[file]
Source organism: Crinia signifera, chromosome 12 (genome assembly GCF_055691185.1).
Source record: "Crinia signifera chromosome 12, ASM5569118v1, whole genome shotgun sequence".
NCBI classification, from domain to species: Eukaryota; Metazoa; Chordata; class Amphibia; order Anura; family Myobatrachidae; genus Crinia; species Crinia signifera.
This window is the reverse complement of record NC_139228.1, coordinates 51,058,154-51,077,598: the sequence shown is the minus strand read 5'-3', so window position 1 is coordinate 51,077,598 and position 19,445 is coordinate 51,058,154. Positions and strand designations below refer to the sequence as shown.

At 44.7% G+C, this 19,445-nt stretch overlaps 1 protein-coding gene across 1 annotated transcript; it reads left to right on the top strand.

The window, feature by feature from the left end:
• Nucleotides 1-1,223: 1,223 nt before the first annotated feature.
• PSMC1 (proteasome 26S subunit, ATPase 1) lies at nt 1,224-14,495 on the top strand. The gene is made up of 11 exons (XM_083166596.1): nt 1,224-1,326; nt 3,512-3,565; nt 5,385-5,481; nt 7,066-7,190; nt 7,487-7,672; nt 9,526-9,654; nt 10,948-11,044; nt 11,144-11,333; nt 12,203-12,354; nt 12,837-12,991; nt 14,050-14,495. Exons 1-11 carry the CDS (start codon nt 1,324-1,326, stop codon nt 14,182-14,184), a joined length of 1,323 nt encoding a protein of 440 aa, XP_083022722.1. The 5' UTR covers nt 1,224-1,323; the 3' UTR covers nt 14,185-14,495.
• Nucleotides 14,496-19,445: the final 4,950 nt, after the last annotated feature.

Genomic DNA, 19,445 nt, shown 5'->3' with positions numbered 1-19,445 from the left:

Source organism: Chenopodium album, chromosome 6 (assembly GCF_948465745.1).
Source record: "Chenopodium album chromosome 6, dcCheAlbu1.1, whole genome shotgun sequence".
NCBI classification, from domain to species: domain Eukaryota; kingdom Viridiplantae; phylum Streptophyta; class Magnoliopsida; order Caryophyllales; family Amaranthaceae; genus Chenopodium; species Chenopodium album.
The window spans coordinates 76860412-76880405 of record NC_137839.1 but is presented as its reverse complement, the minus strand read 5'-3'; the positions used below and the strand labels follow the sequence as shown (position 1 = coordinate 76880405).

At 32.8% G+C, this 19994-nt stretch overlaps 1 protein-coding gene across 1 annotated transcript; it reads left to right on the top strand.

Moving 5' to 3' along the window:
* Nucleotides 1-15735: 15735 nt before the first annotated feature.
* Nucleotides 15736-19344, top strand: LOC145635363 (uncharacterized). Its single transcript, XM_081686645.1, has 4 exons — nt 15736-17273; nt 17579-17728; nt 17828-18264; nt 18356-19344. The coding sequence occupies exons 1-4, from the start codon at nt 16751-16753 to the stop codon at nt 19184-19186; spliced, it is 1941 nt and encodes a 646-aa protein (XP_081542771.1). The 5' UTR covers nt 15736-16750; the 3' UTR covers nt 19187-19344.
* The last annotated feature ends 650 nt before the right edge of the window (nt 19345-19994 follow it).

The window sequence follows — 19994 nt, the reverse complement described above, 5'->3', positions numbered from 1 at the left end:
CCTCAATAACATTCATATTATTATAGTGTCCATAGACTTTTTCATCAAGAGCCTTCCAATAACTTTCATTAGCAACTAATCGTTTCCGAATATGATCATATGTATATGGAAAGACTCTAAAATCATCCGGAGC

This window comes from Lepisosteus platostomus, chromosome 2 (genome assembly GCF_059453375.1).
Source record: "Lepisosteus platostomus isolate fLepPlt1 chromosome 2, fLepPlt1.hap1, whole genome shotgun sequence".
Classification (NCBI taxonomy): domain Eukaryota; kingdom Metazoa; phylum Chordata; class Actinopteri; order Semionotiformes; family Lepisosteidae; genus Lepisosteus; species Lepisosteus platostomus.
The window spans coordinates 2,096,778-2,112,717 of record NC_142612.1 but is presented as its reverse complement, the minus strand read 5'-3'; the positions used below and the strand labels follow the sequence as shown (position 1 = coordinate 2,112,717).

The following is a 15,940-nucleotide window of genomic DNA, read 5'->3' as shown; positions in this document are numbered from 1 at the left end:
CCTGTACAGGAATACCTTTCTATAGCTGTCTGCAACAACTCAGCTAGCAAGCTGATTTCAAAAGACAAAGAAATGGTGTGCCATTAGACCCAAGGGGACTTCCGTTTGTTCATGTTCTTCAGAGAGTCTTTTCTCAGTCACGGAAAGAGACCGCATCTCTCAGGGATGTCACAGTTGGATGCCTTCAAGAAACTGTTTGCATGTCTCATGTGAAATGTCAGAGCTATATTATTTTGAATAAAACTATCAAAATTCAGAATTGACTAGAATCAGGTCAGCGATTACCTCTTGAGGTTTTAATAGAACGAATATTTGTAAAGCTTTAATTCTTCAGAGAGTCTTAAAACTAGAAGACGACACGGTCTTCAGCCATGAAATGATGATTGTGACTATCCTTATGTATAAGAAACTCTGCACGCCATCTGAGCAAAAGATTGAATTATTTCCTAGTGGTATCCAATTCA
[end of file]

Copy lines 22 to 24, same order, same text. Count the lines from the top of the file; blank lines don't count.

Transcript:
This window comes from Lepisosteus platostomus, chromosome 2 (genome assembly GCF_059453375.1).
Source record: "Lepisosteus platostomus isolate fLepPlt1 chromosome 2, fLepPlt1.hap1, whole genome shotgun sequence".
Classification (NCBI taxonomy): domain Eukaryota; kingdom Metazoa; phylum Chordata; class Actinopteri; order Semionotiformes; family Lepisosteidae; genus Lepisosteus; species Lepisosteus platostomus.